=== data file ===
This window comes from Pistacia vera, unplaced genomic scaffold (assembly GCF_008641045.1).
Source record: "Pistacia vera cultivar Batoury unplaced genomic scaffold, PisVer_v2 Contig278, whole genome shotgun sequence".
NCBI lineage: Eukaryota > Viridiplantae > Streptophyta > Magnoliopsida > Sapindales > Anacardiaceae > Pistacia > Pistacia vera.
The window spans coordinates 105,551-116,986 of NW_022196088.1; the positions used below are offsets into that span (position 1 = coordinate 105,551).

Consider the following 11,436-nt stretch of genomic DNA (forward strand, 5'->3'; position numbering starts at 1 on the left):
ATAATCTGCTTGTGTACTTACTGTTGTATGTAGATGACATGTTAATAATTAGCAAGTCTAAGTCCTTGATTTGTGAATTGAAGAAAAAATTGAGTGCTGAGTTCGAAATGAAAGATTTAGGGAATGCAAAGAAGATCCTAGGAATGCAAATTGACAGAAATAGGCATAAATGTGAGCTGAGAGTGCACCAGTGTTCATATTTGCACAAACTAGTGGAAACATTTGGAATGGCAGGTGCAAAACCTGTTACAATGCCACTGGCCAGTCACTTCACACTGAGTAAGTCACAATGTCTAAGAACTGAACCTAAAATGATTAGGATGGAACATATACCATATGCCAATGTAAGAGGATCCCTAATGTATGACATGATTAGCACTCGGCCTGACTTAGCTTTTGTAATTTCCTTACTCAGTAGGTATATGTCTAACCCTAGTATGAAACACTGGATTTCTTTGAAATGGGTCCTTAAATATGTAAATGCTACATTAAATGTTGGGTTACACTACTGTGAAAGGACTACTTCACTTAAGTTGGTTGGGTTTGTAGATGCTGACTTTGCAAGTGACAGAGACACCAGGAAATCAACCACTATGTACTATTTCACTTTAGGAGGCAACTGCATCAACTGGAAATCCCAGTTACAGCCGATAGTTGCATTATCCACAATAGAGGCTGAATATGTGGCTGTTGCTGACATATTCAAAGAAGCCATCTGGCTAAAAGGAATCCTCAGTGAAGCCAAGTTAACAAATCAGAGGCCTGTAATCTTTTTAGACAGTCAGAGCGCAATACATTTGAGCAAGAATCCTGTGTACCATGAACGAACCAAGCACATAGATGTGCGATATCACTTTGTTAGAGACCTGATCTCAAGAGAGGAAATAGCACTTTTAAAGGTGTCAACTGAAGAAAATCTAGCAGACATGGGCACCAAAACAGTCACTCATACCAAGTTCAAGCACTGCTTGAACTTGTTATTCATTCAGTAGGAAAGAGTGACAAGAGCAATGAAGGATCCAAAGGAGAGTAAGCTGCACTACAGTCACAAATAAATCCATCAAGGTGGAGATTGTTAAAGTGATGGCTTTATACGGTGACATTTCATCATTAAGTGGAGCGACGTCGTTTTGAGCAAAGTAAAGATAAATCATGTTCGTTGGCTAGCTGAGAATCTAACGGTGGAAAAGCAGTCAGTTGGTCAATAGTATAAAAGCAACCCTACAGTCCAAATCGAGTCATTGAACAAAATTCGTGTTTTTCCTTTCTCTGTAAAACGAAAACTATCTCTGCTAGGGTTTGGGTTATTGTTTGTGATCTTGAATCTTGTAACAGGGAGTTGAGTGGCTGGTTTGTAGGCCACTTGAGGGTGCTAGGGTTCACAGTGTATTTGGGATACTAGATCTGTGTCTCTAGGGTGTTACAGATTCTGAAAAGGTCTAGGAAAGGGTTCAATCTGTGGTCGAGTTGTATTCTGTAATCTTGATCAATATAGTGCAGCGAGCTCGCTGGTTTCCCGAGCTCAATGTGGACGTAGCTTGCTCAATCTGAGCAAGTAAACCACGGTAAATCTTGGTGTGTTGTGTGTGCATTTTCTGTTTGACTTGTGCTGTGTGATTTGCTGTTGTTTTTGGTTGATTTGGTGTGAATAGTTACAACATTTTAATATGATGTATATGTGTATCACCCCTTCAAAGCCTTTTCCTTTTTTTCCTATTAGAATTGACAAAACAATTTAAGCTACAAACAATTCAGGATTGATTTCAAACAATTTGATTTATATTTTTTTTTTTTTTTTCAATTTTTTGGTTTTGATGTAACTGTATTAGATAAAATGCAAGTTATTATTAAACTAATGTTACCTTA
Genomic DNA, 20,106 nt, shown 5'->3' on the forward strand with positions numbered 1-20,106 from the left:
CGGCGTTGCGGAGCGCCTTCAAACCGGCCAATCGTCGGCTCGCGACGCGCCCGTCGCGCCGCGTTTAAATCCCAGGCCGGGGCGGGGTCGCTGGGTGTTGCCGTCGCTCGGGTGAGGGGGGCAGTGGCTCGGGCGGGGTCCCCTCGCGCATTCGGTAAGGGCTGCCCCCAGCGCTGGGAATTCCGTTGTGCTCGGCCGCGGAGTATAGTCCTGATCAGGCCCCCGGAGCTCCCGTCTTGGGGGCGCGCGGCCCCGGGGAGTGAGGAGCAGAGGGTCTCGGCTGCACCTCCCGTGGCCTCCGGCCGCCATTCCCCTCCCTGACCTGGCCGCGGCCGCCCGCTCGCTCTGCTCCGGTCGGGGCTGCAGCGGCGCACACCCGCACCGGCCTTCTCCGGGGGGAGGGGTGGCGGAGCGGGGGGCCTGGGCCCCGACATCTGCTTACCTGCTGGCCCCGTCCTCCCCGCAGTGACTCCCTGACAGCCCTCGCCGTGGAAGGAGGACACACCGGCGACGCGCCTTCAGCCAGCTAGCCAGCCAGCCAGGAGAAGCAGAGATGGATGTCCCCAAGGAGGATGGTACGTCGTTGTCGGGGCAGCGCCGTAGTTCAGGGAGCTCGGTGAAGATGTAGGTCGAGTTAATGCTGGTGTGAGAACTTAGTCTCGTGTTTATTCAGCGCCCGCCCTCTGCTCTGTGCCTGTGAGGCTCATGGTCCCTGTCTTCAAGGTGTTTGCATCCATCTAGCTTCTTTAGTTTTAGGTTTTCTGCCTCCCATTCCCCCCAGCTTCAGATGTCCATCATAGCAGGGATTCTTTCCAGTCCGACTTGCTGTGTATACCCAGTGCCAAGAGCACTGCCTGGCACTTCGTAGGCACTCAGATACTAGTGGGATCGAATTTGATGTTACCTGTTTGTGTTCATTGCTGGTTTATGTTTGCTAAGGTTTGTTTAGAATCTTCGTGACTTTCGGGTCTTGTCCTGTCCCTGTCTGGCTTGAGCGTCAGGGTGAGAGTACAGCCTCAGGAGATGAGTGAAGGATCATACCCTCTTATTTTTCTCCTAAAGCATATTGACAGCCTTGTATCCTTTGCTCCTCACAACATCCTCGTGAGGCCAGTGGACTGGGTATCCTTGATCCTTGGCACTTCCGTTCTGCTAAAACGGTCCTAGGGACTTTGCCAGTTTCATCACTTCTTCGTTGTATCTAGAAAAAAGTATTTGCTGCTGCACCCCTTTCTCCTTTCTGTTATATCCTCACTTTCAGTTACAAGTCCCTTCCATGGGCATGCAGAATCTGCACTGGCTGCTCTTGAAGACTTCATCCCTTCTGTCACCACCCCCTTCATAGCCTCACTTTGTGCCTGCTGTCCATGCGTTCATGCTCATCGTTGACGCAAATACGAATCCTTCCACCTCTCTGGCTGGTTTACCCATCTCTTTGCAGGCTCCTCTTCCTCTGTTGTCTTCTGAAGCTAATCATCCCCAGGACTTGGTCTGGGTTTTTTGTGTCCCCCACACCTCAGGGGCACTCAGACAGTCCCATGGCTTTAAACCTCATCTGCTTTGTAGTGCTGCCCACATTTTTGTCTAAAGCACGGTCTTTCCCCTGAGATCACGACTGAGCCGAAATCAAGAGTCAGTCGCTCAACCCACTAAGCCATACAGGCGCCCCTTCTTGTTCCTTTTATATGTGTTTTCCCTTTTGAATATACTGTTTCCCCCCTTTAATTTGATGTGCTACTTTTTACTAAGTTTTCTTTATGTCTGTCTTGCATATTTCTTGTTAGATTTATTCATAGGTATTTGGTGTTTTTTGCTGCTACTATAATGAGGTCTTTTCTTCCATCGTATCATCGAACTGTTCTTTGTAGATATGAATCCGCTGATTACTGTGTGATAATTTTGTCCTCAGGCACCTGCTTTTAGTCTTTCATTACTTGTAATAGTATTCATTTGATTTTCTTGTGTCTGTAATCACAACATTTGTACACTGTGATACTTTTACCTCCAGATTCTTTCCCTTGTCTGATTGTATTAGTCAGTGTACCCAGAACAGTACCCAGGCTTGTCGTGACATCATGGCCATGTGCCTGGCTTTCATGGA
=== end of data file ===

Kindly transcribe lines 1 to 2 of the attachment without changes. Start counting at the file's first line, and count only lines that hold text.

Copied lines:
This window comes from Pistacia vera, unplaced genomic scaffold (assembly GCF_008641045.1).
Source record: "Pistacia vera cultivar Batoury unplaced genomic scaffold, PisVer_v2 Contig278, whole genome shotgun sequence".